What I found in the movie, was depth and peace. No it did not answer the question of collateral beauty other than to suggest it had to do with connection. I found the movie beautiful, difficult, emotional, and fodder for much contemplation. What I came away with was this, and I think it is very timely at least for me, in this world, in our country, in our state, in our churches, there is so much pain, fear, hate, discrimination, uncertainty, and incivility we have a choice. While these things cause me, and so many others, concern, anger, and fear, in the midst of so much Collateral Damage, I have to choose not to miss the Collateral Beauty. The movie did not answer the question because this beauty will be different for all of us, we will find it in different ways, in different places, in different people, but I must be intentional about seeking it out and allow it to feed and nurture my passion and work in the world, otherwise, like Howard in the movie, the damage of negativity, suffering, grief, hate, and xenophobia will consume me and drive me deep into that ever darkening spiral of hopeless despair, especially for one who connects as an empath in the world. I highly recommend this movie, take some tissues with you.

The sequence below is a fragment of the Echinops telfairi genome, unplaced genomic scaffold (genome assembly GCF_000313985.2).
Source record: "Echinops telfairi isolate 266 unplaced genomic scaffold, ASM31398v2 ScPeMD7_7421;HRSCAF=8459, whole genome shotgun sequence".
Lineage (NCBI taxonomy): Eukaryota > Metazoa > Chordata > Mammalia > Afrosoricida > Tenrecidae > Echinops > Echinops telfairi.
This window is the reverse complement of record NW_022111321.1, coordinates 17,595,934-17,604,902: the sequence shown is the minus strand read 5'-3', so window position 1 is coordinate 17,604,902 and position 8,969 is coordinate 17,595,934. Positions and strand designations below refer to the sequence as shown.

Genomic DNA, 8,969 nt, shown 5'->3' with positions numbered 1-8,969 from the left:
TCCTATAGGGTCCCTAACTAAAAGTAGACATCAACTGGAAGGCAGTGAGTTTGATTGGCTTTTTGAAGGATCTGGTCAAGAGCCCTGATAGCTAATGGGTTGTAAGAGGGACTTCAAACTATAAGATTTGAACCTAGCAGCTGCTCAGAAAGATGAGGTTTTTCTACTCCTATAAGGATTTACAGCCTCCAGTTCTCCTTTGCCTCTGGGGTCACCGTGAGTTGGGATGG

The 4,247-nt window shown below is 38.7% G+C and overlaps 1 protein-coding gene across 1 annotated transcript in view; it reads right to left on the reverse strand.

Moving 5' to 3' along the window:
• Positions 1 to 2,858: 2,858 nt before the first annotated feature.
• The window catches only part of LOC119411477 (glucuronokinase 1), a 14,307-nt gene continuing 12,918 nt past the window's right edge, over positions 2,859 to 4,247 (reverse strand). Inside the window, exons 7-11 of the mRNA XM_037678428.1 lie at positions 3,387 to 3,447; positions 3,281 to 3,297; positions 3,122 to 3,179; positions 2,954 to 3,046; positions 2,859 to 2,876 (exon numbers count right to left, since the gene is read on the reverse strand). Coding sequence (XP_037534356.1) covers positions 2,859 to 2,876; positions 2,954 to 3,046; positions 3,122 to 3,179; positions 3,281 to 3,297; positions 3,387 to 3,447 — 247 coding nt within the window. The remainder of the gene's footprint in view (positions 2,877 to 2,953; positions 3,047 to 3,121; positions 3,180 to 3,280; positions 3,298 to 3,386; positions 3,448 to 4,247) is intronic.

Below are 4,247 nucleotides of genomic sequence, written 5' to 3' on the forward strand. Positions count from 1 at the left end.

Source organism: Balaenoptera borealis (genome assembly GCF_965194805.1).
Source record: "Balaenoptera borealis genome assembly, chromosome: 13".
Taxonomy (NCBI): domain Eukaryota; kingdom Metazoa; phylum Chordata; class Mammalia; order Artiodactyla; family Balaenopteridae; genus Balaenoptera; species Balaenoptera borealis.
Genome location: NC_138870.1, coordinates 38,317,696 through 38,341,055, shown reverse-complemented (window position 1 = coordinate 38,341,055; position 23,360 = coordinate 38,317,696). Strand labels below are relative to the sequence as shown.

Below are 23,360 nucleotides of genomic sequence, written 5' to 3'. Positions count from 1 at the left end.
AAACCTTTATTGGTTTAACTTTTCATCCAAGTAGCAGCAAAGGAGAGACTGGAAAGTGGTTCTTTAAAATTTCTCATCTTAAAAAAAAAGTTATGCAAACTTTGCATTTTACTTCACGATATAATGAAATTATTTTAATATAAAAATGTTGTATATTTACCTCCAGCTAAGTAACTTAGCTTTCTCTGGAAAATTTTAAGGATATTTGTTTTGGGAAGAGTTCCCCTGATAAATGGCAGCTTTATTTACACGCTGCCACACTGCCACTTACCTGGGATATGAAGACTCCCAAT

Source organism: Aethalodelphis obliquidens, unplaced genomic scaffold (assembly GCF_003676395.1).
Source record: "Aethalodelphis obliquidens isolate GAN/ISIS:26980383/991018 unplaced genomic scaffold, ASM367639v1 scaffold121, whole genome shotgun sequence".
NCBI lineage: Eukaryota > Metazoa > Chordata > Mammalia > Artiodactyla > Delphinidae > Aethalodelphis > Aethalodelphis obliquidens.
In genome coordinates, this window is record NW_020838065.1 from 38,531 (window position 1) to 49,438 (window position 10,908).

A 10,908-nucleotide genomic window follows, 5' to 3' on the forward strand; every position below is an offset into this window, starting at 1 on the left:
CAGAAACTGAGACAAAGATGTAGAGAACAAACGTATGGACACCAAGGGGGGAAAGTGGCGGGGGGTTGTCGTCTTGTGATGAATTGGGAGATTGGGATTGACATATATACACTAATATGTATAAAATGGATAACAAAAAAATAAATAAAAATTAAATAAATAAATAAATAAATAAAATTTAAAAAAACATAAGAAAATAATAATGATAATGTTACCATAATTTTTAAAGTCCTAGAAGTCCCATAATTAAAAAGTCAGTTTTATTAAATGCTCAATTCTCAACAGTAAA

So, as I close this writing, let me say on this last day of 2016, look for, seek out, be unrelenting in your search for beauty on your path, in your world, in each and every one you encounter, it may be what ultimately saves our world, saves ourselves.

If I were to make a New Year’s Resolution, though it is not what I am calling this, it would  be to continue my journey, as best I can, from moment to moment, seeking out undauntedly the beauty of everything, everything. I know 2016 has been a difficult year, but in the coming year, embrace beauty my friends, you are enough, you are beautiful, you are not alone, I love you… and together … may we make 2017 beautiful and filled with grace, justice, compassion, and love.

Here is to Beauty and Hope –

Kent

The Bending Arc

January 15, 2016

I received an email from a friend asking if I would be willing to come to Topeka to speak in favor of a bill being presented to a House Committee. Several years ago I committed, with the support of our church, to bring an alternative and additional voice of the faith to pertinent legislation and action. I agreed to come, wrote a written testimony, forwarded it and planned to make the drive Thursday afternoon.